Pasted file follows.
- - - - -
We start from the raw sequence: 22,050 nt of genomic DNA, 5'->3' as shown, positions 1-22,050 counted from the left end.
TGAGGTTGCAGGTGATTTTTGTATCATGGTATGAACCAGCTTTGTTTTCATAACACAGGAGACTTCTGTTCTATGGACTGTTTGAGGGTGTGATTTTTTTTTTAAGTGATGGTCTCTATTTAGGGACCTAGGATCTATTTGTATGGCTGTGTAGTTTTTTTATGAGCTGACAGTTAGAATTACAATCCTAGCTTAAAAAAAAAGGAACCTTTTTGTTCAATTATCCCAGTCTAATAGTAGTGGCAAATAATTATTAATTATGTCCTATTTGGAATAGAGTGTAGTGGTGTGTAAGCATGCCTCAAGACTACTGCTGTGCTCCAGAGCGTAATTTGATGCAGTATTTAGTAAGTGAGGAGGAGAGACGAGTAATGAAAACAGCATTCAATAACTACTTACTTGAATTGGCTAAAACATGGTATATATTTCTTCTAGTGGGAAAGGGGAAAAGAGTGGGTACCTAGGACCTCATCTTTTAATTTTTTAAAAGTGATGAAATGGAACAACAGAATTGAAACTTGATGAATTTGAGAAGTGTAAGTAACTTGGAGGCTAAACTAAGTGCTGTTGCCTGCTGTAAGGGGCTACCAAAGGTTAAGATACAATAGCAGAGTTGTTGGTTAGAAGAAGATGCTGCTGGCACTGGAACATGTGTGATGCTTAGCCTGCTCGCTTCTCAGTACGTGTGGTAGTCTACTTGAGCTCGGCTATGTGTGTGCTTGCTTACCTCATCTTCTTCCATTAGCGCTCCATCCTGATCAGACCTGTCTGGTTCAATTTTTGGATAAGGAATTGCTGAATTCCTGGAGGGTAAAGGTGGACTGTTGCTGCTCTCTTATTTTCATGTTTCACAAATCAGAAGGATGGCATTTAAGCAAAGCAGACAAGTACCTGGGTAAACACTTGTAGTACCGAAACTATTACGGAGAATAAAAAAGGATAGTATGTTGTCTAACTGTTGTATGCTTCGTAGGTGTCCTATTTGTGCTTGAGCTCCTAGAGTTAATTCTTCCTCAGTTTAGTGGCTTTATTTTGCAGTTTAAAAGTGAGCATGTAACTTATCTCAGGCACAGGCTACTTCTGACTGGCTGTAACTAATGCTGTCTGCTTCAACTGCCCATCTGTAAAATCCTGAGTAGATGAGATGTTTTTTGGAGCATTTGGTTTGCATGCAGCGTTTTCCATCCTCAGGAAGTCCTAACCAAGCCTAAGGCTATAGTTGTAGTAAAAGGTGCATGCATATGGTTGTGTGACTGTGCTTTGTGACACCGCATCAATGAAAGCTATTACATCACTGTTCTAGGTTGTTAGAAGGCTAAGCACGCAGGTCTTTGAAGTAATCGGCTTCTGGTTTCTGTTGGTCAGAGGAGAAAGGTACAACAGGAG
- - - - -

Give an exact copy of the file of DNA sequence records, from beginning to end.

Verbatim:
We start from the raw sequence: 22,050 nt of genomic DNA, 5'->3' as shown, positions 1-22,050 counted from the left end.
TGAGGTTGCAGGTGATTTTTGTATCATGGTATGAACCAGCTTTGTTTTCATAACACAGGAGACTTCTGTTCTATGGACTGTTTGAGGGTGTGATTTTTTTTTTAAGTGATGGTCTCTATTTAGGGACCTAGGATCTATTTGTATGGCTGTGTAGTTTTTTTATGAGCTGACAGTTAGAATTACAATCCTAGCTTAAAAAAAAAGGAACCTTTTTGTTCAATTATCCCAGTCTAATAGTAGTGGCAAATAATTATTAATTATGTCCTATTTGGAATAGAGTGTAGTGGTGTGTAAGCATGCCTCAAGACTACTGCTGTGCTCCAGAGCGTAATTTGATGCAGTATTTAGTAAGTGAGGAGGAGAGACGAGTAATGAAAACAGCATTCAATAACTACTTACTTGAATTGGCTAAAACATGGTATATATTTCTTCTAGTGGGAAAGGGGAAAAGAGTGGGTACCTAGGACCTCATCTTTTAATTTTTTAAAAGTGATGAAATGGAACAACAGAATTGAAACTTGATGAATTTGAGAAGTGTAAGTAACTTGGAGGCTAAACTAAGTGCTGTTGCCTGCTGTAAGGGGCTACCAAAGGTTAAGATACAATAGCAGAGTTGTTGGTTAGAAGAAGATGCTGCTGGCACTGGAACATGTGTGATGCTTAGCCTGCTCGCTTCTCAGTACGTGTGGTAGTCTACTTGAGCTCGGCTATGTGTGTGCTTGCTTACCTCATCTTCTTCCATTAGCGCTCCATCCTGATCAGACCTGTCTGGTTCAATTTTTGGATAAGGAATTGCTGAATTCCTGGAGGGTAAAGGTGGACTGTTGCTGCTCTCTTATTTTCATGTTTCACAAATCAGAAGGATGGCATTTAAGCAAAGCAGACAAGTACCTGGGTAAACACTTGTAGTACCGAAACTATTACGGAGAATAAAAAAGGATAGTATGTTGTCTAACTGTTGTATGCTTCGTAGGTGTCCTATTTGTGCTTGAGCTCCTAGAGTTAATTCTTCCTCAGTTTAGTGGCTTTATTTTGCAGTTTAAAAGTGAGCATGTAACTTATCTCAGGCACAGGCTACTTCTGACTGGCTGTAACTAATGCTGTCTGCTTCAACTGCCCATCTGTAAAATCCTGAGTAGATGAGATGTTTTTTGGAGCATTTGGTTTGCATGCAGCGTTTTCCATCCTCAGGAAGTCCTAACCAAGCCTAAGGCTATAGTTGTAGTAAAAGGTGCATGCATATGGTTGTGTGACTGTGCTTTGTGACACCGCATCAATGAAAGCTATTACATCACTGTTCTAGGTTGTTAGAAGGCTAAGCACGCAGGTCTTTGAAGTAATCGGCTTCTGGTTTCTGTTGGTCAGAGGAGAAAGGTACAACAGGAG